has, for years, been at the forefront of a lobbying effort to stop the IRS and state governments from simplifying the tax filing process to a point done in many western countries that would consign them to the rubble of typewriter and cassette recorder manufacturers:

In the most technologically advanced countries, filing a tax return is free, easy and fast: Instead of taxpayers painstakingly calculating figures themselves, the government provides estimates of what they owe based on the very bank records and wages it already collects. Intuit, maker of the popular tax preparation software, TurboTax, has funnelled millions to oppose every effort to make tax day less painful.

Intuit has spent $11.5 million lobbying the federal government — more than Apple or Amazon. Former California Senator, Tom Campbell, who felt Intuit’s power during his proposal for an easy-file system in California, wrote that he “never saw as clear a case of lobbying power putting private interests first over public benefit.”

Intuit’s long and expensive campaigns over the years have argued that IRS-based service is a “massive expansion of the U.S. government through a big government program.”

Their products are also notoriously incompatible with each other between desktop and online platforms, and not just Turbo Tax. Intuit also puts out the office accounting software called Quickbooks. I tried it for my own business for about a week before finding the online version to be unweildy, incomplete and invasive (the first thing it asked for was all the passwords to my online bank accounts to "import" the figures). Meanwhile, my other office requires I use a limited version of it for timekeeping for them, and while my interface works okay for me, the other components of it change constantly, moving reports and features around willy-nilly and not giving the manager-types much if any control over whether they want the changes. Worst of all was earlier this week, when that office's internet went out for a few hours; despite me being in the home office that day, I could not enter time, and neither could anybody else until online access came back.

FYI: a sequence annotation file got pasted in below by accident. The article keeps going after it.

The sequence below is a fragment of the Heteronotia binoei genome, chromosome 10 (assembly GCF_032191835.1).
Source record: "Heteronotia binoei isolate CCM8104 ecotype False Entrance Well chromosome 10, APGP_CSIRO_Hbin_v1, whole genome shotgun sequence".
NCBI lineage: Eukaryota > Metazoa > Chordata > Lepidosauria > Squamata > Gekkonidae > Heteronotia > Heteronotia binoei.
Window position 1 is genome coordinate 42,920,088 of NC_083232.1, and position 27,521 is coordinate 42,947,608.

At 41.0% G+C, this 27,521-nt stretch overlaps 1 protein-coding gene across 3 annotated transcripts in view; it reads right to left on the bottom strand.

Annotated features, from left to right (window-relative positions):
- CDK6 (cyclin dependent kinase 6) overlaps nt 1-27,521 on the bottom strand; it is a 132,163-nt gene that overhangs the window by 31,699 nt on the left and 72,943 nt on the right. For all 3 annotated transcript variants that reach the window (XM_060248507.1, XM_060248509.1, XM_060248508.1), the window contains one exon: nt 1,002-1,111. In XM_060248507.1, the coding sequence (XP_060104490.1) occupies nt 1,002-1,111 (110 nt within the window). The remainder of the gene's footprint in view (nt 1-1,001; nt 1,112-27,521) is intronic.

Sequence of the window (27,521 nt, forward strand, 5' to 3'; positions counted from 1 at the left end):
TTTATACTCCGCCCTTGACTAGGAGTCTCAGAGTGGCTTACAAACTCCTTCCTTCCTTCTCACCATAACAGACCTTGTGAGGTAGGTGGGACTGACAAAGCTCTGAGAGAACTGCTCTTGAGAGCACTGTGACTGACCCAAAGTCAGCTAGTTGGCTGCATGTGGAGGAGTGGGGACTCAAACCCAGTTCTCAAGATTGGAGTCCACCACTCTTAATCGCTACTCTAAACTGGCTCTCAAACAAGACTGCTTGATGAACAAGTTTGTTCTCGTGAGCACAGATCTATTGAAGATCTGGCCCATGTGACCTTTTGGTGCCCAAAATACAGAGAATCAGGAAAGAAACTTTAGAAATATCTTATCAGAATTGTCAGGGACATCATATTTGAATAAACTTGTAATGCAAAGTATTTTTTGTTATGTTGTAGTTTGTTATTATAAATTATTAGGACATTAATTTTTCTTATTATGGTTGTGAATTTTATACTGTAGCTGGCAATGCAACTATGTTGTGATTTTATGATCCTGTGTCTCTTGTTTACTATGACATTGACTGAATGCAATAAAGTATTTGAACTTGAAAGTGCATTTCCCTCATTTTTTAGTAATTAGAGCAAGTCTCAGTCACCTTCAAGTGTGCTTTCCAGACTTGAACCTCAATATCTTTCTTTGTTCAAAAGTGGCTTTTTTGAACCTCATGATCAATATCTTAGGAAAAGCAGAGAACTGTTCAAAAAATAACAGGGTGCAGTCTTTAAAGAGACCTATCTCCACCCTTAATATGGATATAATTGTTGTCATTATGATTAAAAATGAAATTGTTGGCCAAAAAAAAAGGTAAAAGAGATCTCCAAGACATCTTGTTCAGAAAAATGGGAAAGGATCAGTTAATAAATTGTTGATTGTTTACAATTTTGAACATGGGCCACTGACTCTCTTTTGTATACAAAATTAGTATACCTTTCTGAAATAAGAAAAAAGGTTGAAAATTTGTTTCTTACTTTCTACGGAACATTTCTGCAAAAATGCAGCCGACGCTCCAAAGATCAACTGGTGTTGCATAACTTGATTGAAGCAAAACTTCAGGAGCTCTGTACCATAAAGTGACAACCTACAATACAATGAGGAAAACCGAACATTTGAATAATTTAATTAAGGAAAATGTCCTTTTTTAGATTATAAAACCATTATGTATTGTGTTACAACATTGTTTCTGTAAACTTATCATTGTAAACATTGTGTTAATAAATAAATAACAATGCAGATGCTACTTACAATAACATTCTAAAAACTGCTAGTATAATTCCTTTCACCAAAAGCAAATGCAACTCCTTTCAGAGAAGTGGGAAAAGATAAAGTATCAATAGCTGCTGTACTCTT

So I'm still stuck with them for that, but I cut the Quicken cord for my own financial stuff today; I bought the H&R Block counterpart to my good ol' Deluxe edition, which still supports business data entry and does it for $64.99, only $5 more than the useless Deluxe I returned to them. I gave up on trying to get the other $15 back, because one quits when one is more-or-less ahead.

It's installed; it transferred almost all the needed information from my Turbo Tax 2013 file (and I can manually get the few missing things in with little problem); and it's a close enough interface to follow along with it, with the few differences actually seeming preferable.

So to the makers of Turbo Tax, I say, Don't let the deductions hit ya where the good Lord split ya:P


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Comments
bill_sheehan From: bill_sheehan Date: December 21st, 2014 02:09 pm (UTC) (Link)
I hate Intuit. As you note, there is no reason why the gub'mint can't do this work, or provide the tools to do it for free. Intuit is like the New Testament tax collector, mentioned along with publicans and sinners, a quisling who betrays his own and skims off the top.